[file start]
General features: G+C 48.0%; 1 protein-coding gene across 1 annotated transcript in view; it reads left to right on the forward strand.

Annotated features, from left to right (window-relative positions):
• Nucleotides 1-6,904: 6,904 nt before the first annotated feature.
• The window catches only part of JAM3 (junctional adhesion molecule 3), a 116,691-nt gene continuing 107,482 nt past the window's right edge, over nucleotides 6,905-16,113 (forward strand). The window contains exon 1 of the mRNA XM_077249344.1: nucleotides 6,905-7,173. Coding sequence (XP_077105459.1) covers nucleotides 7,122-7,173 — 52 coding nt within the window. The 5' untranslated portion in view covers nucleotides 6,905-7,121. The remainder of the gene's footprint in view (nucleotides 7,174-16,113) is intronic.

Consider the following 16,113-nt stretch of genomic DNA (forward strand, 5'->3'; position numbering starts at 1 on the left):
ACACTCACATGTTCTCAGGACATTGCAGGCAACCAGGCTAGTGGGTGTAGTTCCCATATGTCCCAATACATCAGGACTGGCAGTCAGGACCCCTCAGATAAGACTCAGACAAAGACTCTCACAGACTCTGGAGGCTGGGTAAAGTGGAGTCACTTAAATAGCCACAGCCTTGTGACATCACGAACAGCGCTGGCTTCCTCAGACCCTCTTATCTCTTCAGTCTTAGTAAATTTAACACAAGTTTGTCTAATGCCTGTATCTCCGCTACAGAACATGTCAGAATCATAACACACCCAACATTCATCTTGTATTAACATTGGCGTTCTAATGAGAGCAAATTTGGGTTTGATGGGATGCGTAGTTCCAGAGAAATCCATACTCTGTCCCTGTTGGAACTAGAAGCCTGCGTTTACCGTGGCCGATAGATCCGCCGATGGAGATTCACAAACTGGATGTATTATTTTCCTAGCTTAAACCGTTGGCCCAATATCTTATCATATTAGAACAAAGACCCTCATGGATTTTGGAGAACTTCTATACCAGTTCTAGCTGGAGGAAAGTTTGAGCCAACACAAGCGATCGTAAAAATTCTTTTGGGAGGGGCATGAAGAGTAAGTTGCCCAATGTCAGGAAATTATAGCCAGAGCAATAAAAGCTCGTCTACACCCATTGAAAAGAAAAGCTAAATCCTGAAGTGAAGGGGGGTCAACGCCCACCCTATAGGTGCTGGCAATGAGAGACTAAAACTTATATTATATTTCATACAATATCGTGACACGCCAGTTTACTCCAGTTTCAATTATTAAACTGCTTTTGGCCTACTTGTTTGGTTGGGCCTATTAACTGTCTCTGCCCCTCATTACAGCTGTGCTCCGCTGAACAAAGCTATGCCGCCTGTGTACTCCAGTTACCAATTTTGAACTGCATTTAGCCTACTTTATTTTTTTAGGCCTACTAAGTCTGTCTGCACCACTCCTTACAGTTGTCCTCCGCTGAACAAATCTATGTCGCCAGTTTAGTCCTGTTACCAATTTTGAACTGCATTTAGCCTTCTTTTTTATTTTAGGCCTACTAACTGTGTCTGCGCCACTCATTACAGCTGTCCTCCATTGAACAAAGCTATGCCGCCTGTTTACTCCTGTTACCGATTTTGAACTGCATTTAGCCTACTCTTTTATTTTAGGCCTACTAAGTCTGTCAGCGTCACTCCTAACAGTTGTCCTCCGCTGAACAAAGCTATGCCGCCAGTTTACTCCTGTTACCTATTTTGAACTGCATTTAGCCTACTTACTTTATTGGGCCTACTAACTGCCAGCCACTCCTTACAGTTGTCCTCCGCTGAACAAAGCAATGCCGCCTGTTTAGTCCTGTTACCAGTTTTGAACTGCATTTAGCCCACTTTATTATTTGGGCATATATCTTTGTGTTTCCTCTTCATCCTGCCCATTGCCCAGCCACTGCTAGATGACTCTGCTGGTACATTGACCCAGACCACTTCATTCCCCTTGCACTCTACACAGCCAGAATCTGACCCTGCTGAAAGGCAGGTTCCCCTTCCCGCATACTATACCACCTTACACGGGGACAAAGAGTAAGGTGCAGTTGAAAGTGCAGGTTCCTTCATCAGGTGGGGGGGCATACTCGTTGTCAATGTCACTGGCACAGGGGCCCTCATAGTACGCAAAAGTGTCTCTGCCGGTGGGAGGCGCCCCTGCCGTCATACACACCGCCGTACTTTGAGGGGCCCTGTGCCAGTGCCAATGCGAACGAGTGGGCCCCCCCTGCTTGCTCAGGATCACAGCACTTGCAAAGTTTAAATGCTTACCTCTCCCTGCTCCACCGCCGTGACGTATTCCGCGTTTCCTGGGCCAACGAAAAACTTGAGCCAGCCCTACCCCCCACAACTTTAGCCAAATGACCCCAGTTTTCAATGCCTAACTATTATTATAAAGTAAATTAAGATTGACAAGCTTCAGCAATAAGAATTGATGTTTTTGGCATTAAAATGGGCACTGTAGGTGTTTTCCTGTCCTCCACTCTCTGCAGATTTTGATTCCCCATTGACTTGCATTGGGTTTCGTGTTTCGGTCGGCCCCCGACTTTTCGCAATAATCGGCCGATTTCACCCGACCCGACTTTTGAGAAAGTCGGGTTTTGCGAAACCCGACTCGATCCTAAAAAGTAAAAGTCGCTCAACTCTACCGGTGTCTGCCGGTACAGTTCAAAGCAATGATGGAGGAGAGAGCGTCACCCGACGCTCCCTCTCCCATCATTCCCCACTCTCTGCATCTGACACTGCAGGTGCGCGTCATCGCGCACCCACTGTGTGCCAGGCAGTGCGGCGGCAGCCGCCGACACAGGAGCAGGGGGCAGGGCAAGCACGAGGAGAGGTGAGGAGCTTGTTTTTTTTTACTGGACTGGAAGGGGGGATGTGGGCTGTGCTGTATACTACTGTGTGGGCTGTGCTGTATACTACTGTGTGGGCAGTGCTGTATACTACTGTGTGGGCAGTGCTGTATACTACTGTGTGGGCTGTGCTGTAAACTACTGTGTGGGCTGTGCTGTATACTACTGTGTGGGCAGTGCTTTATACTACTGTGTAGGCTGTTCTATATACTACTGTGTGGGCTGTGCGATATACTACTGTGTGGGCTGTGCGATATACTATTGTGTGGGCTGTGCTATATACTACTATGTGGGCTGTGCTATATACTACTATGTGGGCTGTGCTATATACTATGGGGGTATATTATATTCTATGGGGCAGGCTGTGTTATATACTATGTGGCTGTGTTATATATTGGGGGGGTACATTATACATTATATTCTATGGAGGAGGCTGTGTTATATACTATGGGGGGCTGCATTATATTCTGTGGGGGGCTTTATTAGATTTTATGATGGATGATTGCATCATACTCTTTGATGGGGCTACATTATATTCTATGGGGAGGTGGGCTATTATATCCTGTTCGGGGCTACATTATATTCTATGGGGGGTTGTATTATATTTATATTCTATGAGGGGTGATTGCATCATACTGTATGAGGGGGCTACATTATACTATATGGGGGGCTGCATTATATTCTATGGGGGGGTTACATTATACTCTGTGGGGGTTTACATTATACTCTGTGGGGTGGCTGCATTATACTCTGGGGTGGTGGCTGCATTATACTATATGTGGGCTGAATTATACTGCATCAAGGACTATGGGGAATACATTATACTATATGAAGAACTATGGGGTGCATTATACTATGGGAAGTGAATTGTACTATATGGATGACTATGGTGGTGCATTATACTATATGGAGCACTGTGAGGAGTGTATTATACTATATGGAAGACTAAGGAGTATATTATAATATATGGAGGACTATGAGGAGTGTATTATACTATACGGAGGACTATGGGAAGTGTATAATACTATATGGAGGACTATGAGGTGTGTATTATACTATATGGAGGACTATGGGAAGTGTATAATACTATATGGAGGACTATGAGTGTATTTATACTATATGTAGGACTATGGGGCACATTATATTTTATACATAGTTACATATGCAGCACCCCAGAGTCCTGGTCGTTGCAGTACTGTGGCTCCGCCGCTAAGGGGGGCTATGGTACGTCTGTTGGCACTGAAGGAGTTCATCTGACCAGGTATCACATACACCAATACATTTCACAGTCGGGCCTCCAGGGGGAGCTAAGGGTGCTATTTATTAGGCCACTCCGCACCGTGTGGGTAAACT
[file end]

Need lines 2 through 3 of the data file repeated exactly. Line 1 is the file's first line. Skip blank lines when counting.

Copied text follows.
Annotated features, from left to right (window-relative positions):
• Nucleotides 1-6,904: 6,904 nt before the first annotated feature.